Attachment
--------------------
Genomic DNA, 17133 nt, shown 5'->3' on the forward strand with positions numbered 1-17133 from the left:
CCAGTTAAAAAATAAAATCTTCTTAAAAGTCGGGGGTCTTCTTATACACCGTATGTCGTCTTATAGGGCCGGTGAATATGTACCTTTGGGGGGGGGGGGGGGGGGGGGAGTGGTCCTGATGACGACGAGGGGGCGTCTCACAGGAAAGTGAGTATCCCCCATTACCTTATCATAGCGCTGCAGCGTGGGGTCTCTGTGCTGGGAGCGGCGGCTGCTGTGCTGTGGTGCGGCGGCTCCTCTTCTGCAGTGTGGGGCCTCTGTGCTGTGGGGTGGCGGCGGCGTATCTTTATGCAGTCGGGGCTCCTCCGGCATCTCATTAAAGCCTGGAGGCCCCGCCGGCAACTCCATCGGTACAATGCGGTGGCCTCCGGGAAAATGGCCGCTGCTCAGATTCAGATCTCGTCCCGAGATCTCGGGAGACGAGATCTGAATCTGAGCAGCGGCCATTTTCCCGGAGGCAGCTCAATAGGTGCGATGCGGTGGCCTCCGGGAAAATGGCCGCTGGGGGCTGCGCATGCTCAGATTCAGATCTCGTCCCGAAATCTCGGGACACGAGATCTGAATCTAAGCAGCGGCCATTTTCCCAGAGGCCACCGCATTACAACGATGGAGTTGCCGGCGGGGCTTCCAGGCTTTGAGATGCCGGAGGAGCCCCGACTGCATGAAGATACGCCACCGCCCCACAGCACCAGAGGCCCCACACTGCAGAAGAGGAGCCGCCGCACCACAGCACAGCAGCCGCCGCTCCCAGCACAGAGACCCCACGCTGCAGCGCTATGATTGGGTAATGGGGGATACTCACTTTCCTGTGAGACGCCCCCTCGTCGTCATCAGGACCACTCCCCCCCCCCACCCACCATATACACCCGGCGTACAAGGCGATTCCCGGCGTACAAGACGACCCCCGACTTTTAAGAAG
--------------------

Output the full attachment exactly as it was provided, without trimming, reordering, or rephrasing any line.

Genomic DNA, 17133 nt, shown 5'->3' on the forward strand with positions numbered 1-17133 from the left:
CCAGTTAAAAAATAAAATCTTCTTAAAAGTCGGGGGTCTTCTTATACACCGTATGTCGTCTTATAGGGCCGGTGAATATGTACCTTTGGGGGGGGGGGGGGGGGGGGGAGTGGTCCTGATGACGACGAGGGGGCGTCTCACAGGAAAGTGAGTATCCCCCATTACCTTATCATAGCGCTGCAGCGTGGGGTCTCTGTGCTGGGAGCGGCGGCTGCTGTGCTGTGGTGCGGCGGCTCCTCTTCTGCAGTGTGGGGCCTCTGTGCTGTGGGGTGGCGGCGGCGTATCTTTATGCAGTCGGGGCTCCTCCGGCATCTCATTAAAGCCTGGAGGCCCCGCCGGCAACTCCATCGGTACAATGCGGTGGCCTCCGGGAAAATGGCCGCTGCTCAGATTCAGATCTCGTCCCGAGATCTCGGGAGACGAGATCTGAATCTGAGCAGCGGCCATTTTCCCGGAGGCAGCTCAATAGGTGCGATGCGGTGGCCTCCGGGAAAATGGCCGCTGGGGGCTGCGCATGCTCAGATTCAGATCTCGTCCCGAAATCTCGGGACACGAGATCTGAATCTAAGCAGCGGCCATTTTCCCAGAGGCCACCGCATTACAACGATGGAGTTGCCGGCGGGGCTTCCAGGCTTTGAGATGCCGGAGGAGCCCCGACTGCATGAAGATACGCCACCGCCCCACAGCACCAGAGGCCCCACACTGCAGAAGAGGAGCCGCCGCACCACAGCACAGCAGCCGCCGCTCCCAGCACAGAGACCCCACGCTGCAGCGCTATGATTGGGTAATGGGGGATACTCACTTTCCTGTGAGACGCCCCCTCGTCGTCATCAGGACCACTCCCCCCCCCCACCCACCATATACACCCGGCGTACAAGGCGATTCCCGGCGTACAAGACGACCCCCGACTTTTAAGAAG